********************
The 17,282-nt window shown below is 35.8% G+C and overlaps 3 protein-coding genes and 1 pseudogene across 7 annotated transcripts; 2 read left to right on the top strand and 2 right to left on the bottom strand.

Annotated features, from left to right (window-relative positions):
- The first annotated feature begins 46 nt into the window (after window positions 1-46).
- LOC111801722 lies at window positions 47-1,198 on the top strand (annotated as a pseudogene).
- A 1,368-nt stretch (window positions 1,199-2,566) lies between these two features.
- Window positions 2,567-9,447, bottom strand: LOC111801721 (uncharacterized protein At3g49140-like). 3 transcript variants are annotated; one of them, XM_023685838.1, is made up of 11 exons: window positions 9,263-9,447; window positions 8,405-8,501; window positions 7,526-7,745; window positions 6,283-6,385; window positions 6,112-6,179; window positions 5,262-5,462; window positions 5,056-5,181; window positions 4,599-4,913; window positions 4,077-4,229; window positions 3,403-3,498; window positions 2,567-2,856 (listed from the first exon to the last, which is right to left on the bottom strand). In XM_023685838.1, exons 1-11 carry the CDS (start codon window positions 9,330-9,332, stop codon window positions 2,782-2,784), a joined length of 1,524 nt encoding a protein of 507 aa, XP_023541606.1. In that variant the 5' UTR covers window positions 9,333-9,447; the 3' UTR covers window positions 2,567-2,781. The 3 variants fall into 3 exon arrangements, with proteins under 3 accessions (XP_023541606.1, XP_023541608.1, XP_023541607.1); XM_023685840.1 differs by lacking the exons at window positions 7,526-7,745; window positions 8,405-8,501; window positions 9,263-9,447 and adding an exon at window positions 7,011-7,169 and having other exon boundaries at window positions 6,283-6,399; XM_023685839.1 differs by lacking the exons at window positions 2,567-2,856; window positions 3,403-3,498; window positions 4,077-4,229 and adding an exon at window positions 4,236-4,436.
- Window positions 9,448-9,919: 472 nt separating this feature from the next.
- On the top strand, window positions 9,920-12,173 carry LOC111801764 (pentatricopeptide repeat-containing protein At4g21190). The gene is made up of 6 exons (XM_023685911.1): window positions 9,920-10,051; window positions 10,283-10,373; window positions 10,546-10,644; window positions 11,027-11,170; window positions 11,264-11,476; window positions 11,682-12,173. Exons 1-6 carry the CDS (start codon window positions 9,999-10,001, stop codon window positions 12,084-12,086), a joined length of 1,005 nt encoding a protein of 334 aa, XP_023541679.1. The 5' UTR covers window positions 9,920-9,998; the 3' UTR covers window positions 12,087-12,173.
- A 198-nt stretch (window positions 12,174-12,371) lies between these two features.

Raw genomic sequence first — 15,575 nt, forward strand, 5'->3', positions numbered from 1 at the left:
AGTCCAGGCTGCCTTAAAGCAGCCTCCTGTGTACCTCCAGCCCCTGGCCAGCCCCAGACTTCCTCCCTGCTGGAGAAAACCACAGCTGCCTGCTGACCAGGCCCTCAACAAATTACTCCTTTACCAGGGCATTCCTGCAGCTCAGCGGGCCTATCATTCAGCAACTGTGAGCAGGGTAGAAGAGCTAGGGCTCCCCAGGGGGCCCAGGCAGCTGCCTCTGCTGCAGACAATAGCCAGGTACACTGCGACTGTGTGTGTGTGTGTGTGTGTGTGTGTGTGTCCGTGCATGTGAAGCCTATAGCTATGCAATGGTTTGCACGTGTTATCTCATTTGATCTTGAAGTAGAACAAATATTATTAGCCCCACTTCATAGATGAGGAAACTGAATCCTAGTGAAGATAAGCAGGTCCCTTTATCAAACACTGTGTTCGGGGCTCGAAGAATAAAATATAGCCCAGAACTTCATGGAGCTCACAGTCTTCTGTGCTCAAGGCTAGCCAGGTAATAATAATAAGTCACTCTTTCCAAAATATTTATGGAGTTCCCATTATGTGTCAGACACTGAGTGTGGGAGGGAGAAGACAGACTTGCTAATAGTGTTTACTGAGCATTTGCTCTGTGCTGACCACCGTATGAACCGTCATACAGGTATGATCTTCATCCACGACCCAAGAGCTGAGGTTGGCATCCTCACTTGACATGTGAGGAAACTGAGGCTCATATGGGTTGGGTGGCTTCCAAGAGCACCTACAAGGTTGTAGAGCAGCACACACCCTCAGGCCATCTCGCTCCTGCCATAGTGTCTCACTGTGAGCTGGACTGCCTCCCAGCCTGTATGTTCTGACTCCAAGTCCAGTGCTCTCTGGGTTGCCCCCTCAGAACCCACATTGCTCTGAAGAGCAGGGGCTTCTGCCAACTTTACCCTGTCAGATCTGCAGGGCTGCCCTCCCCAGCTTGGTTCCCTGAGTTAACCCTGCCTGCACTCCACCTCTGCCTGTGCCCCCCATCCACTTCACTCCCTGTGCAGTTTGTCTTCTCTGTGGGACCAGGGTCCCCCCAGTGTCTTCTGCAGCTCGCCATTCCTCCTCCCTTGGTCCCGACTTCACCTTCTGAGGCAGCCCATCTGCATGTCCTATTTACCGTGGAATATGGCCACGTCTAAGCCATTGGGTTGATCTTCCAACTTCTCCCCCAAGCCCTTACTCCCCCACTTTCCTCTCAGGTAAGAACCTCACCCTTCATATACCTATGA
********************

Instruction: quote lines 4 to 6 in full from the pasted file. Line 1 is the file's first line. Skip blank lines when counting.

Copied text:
- LOC111801722 lies at window positions 47-1,198 on the top strand (annotated as a pseudogene).
- A 1,368-nt stretch (window positions 1,199-2,566) lies between these two features.
- Window positions 2,567-9,447, bottom strand: LOC111801721 (uncharacterized protein At3g49140-like). 3 transcript variants are annotated; one of them, XM_023685838.1, is made up of 11 exons: window positions 9,263-9,447; window positions 8,405-8,501; window positions 7,526-7,745; window positions 6,283-6,385; window positions 6,112-6,179; window positions 5,262-5,462; window positions 5,056-5,181; window positions 4,599-4,913; window positions 4,077-4,229; window positions 3,403-3,498; window positions 2,567-2,856 (listed from the first exon to the last, which is right to left on the bottom strand). In XM_023685838.1, exons 1-11 carry the CDS (start codon window positions 9,330-9,332, stop codon window positions 2,782-2,784), a joined length of 1,524 nt encoding a protein of 507 aa, XP_023541606.1. In that variant the 5' UTR covers window positions 9,333-9,447; the 3' UTR covers window positions 2,567-2,781. The 3 variants fall into 3 exon arrangements, with proteins under 3 accessions (XP_023541606.1, XP_023541608.1, XP_023541607.1); XM_023685840.1 differs by lacking the exons at window positions 7,526-7,745; window positions 8,405-8,501; window positions 9,263-9,447 and adding an exon at window positions 7,011-7,169 and having other exon boundaries at window positions 6,283-6,399; XM_023685839.1 differs by lacking the exons at window positions 2,567-2,856; window positions 3,403-3,498; window positions 4,077-4,229 and adding an exon at window positions 4,236-4,436.